Film Feature: Remembers Burt Reynolds

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StarHOOPER (1978) by David Wilson

David Wilson is a screenwriter and novelist from New York State. Click here for his interview with Patrick McDonald of

Photo credit: Warner Home Video

Riding high on the success of “Smokey and the Bandit,” Burt Reynolds re-teamed with director Hal Needham to create this fun, action-packed and heartfelt tribute to Hollywood stuntmen. The story is a time-honored classic… the reigning champion, (Reynolds) tries to keep up with his younger rival (Jan-Michael Vincent) even if it costs him his life. And it’s a Burt movie through and through, with crazy stunts (duh), fast cars, barroom brawls and Burt’s self-aware charm. But the story also reveals the insecurities behind the bravado, as Hooper slowly comes to the realization that he can’t be on top forever. Reynolds always surrounded himself with great performers and this film was no exception – along with Vincent, it co-starred Sally Fields, Brian Keith, Robert Klein and, my personal favorite, Adam West. “Hooper” is both a tribute to stuntmen and a (somewhat glib) statement on the frailty of success.

ALL PURE BURTNESS: Hooper entertains guests at a party with a film reel of his favorite stunts. He watches himself with glee, unaware that all of his guests have all fallen fast asleep.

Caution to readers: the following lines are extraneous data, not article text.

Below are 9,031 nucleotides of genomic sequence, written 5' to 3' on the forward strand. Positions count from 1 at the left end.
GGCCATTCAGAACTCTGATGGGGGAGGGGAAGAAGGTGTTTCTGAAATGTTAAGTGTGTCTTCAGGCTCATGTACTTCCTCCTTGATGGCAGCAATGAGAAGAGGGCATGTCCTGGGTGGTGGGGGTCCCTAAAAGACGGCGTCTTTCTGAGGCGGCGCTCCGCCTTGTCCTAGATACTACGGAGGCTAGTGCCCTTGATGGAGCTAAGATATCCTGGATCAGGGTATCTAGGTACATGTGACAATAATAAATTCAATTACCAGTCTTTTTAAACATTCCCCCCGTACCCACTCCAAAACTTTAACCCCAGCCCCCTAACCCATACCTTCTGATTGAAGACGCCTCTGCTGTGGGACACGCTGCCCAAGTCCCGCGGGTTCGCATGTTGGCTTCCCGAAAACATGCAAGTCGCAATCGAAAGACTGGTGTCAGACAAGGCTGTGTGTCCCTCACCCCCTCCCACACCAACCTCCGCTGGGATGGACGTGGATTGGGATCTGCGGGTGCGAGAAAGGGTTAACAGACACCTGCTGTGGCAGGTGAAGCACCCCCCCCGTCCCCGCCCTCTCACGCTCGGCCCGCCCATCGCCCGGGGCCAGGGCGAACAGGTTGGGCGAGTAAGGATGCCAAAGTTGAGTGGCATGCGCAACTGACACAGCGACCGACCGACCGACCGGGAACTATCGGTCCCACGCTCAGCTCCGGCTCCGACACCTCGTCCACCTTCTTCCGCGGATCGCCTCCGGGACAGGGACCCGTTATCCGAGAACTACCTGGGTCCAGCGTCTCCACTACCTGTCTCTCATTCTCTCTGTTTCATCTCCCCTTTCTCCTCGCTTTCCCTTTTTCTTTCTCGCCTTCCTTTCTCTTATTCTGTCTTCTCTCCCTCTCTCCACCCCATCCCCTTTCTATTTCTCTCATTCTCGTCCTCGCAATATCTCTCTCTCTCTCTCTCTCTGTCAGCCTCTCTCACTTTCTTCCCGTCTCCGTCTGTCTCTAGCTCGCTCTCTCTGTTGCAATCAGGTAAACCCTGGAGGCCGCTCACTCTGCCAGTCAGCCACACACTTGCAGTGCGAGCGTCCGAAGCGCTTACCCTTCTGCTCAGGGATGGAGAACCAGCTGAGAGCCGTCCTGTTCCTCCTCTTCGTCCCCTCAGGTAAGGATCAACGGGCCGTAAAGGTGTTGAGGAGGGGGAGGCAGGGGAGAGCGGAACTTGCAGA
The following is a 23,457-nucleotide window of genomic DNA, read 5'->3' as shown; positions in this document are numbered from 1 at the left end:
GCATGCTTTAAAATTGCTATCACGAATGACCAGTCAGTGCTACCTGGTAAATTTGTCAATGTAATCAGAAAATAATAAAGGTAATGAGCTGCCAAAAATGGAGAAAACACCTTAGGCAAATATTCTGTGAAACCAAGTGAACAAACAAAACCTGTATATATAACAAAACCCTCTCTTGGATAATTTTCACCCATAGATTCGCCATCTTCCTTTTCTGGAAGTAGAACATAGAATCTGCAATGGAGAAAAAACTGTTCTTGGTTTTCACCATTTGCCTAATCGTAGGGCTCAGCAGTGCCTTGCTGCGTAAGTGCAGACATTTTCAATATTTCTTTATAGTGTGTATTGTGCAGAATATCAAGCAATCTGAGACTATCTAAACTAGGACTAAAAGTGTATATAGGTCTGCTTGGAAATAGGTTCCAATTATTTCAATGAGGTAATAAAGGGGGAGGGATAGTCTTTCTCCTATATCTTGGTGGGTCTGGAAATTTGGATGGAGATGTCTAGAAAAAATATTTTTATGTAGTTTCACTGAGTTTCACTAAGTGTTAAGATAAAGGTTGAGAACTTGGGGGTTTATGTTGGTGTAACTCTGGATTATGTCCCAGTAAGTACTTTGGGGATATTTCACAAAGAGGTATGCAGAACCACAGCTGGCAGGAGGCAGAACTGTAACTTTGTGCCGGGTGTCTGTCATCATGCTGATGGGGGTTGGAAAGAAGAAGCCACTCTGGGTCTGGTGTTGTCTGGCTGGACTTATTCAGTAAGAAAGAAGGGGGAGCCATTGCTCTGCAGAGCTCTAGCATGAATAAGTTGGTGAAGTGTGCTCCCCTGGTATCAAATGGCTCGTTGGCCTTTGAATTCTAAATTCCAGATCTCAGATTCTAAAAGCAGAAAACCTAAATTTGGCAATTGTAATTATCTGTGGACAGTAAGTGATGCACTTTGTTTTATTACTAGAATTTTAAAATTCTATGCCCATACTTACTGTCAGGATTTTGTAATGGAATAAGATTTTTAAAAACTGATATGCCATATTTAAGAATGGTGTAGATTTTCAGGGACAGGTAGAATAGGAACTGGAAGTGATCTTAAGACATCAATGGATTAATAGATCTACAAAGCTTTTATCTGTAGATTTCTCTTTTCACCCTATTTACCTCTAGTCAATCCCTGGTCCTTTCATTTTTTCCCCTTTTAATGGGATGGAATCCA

StarRobert L. Levy and SMOKEY AND THE BANDIT (1977) by Patrick McDonald

Robert L. Levy is a veteran film producer, and besides Smokey has produced a long string of successful films including “A Kid in King Arthur’s Court,” “She’s All That,” “Point Break,” “National Lampoon’s Van Wilder,” “Serendipity,” “Pay It Forward, “Wedding Crashers” and the early 2000s Mary-Kate and Ashley Olsen teen movies.

Smokey and the Bandit
Photo credit: Universal Pictures Home Entertainment

I met Robert L. Levy in 2016 when we participated as jurors at DePaul University during their showcase night for student films. The funny and articulate film producer was a perfect choice for evaluating the night’s films, but it also was revealed that he had a long and successful career in Hollywood, including producing and creating the template for Burt Reynolds’ most famous role, as The Bandit in “Smokey and the Bandit.” Levy’s father, Jules, was a producer of TV westerns in the 1960s (“The Rifleman”) and produced the Burt Reynolds films “Sam Whiskey” (1969), “White Lightning” (1973) and “Gator” (1976), which transitioned Burt’s image.

After learning the producing ropes on “Gator,” Robert L. Levy took the full reins on “Smokey and the Bandit” and created the concept and the characters. The film, directed by former stunt coordinator Hal Needham (his debut), cast Burt Reynolds as The Bandit – a Trans Am driving rogue making a special delivery – with Sally Field riding shotgun. Producer Robert Levy delivered the ultimate image role for Burt Reynolds, and helped to strategize the distribution of the film, which was the second highest grossing film of 1977 (behind a little film called “Star Wars.”).

ALL PURE BURTNESS: The pictures published here are from the personal collection of Robert L. Levy. As for Levy’s experience with Burt Reynolds he had one word… “Sumbitch!” but followed with “Burt was a very funny guy, and the last of the great movie stars.”

Source material for this article is from Burt Reynolds, The Last Movie Star, 1936-2018. All films available on DVD/Blu-ray and digital download. senior staff writer Patrick McDonald

Writer, Editorial Coordinator

© 2018 Patrick McDonald,

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